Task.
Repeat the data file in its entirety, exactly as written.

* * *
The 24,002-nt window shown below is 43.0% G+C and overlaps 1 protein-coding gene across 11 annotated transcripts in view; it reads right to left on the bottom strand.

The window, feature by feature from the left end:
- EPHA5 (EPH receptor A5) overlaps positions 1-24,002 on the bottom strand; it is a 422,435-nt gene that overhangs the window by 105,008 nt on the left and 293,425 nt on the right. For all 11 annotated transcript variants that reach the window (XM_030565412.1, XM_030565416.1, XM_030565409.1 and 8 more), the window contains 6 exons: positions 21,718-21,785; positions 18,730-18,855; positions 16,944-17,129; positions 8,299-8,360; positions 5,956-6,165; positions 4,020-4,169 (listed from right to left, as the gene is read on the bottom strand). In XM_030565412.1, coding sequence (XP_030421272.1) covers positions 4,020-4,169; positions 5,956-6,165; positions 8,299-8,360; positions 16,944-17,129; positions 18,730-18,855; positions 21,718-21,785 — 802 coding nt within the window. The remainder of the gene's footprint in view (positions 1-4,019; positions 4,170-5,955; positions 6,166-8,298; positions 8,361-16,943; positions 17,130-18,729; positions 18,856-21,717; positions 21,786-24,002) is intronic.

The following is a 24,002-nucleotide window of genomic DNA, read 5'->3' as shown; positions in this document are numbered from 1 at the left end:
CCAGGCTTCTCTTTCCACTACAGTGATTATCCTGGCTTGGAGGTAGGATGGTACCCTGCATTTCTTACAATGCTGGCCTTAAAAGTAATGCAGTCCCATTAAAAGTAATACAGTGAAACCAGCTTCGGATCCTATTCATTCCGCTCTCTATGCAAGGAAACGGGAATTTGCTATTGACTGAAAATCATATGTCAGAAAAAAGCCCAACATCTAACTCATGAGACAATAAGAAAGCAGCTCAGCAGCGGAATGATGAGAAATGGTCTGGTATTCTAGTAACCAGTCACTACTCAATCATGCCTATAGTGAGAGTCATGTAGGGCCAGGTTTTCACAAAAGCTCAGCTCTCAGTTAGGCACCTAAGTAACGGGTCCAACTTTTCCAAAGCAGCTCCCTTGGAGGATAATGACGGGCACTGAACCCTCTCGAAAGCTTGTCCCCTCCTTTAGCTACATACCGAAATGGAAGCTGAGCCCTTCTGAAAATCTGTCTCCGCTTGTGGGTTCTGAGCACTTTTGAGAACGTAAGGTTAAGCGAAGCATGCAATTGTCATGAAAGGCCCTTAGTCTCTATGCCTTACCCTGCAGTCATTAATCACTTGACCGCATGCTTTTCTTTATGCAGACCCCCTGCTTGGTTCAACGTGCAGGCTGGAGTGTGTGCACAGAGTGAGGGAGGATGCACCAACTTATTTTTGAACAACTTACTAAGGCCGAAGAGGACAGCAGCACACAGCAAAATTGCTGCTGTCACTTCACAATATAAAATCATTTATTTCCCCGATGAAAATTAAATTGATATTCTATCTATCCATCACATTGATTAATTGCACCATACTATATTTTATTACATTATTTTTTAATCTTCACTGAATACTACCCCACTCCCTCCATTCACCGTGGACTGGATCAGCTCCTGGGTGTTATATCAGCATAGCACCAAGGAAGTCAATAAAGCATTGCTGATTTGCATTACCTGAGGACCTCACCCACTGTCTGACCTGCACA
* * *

The 24,002-nt window shown below is 43.0% G+C and overlaps 1 protein-coding gene across 11 annotated transcripts in view; it reads right to left on the bottom strand.

The window, feature by feature from the left end:
- EPHA5 (EPH receptor A5) overlaps positions 1-24,002 on the bottom strand; it is a 422,435-nt gene that overhangs the window by 105,008 nt on the left and 293,425 nt on the right. For all 11 annotated transcript variants that reach the window (XM_030565412.1, XM_030565416.1, XM_030565409.1 and 8 more), the window contains 6 exons: positions 21,718-21,785; positions 18,730-18,855; positions 16,944-17,129; positions 8,299-8,360; positions 5,956-6,165; positions 4,020-4,169 (listed from right to left, as the gene is read on the bottom strand). In XM_030565412.1, coding sequence (XP_030421272.1) covers positions 4,020-4,169; positions 5,956-6,165; positions 8,299-8,360; positions 16,944-17,129; positions 18,730-18,855; positions 21,718-21,785 — 802 coding nt within the window. The remainder of the gene's footprint in view (positions 1-4,019; positions 4,170-5,955; positions 6,166-8,298; positions 8,361-16,943; positions 17,130-18,729; positions 18,856-21,717; positions 21,786-24,002) is intronic.

The following is a 24,002-nucleotide window of genomic DNA, read 5'->3' as shown; positions in this document are numbered from 1 at the left end:
CCAGGCTTCTCTTTCCACTACAGTGATTATCCTGGCTTGGAGGTAGGATGGTACCCTGCATTTCTTACAATGCTGGCCTTAAAAGTAATGCAGTCCCATTAAAAGTAATACAGTGAAACCAGCTTCGGATCCTATTCATTCCGCTCTCTATGCAAGGAAACGGGAATTTGCTATTGACTGAAAATCATATGTCAGAAAAAAGCCCAACATCTAACTCATGAGACAATAAGAAAGCAGCTCAGCAGCGGAATGATGAGAAATGGTCTGGTATTCTAGTAACCAGTCACTACTCAATCATGCCTATAGTGAGAGTCATGTAGGGCCAGGTTTTCACAAAAGCTCAGCTCTCAGTTAGGCACCTAAGTAACGGGTCCAACTTTTCCAAAGCAGCTCCCTTGGAGGATAATGACGGGCACTGAACCCTCTCGAAAGCTTGTCCCCTCCTTTAGCTACATACCGAAATGGAAGCTGAGCCCTTCTGAAAATCTGTCTCCGCTTGTGGGTTCTGAGCACTTTTGAGAACGTAAGGTTAAGCGAAGCATGCAATTGTCATGAAAGGCCCTTAGTCTCTATGCCTTACCCTGCAGTCATTAATCACTTGACCGCATGCTTTTCTTTATGCAGACCCCCTGCTTGGTTCAACGTGCAGGCTGGAGTGTGTGCACAGAGTGAGGGAGGATGCACCAACTTATTTTTGAACAACTTACTAAGGCCGAAGAGGACAGCAGCACACAGCAAAATTGCTGCTGTCACTTCACAATATAAAATCATTTATTTCCCCGATGAAAATTAAATTGATATTCTATCTATCCATCACATTGATTAATTGCACCATACTATATTTTATTACATTATTTTTTAATCTTCACTGAATACTACCCCACTCCCTCCATTCACCGTGGACTGGATCAGCTCCTGGGTGTTATATCAGCATAGCACCAAGGAAGTCAATAAAGCATTGCTGATTTGCATTACCTGAGGACCTCACCCACTGTCTGACCTGCACA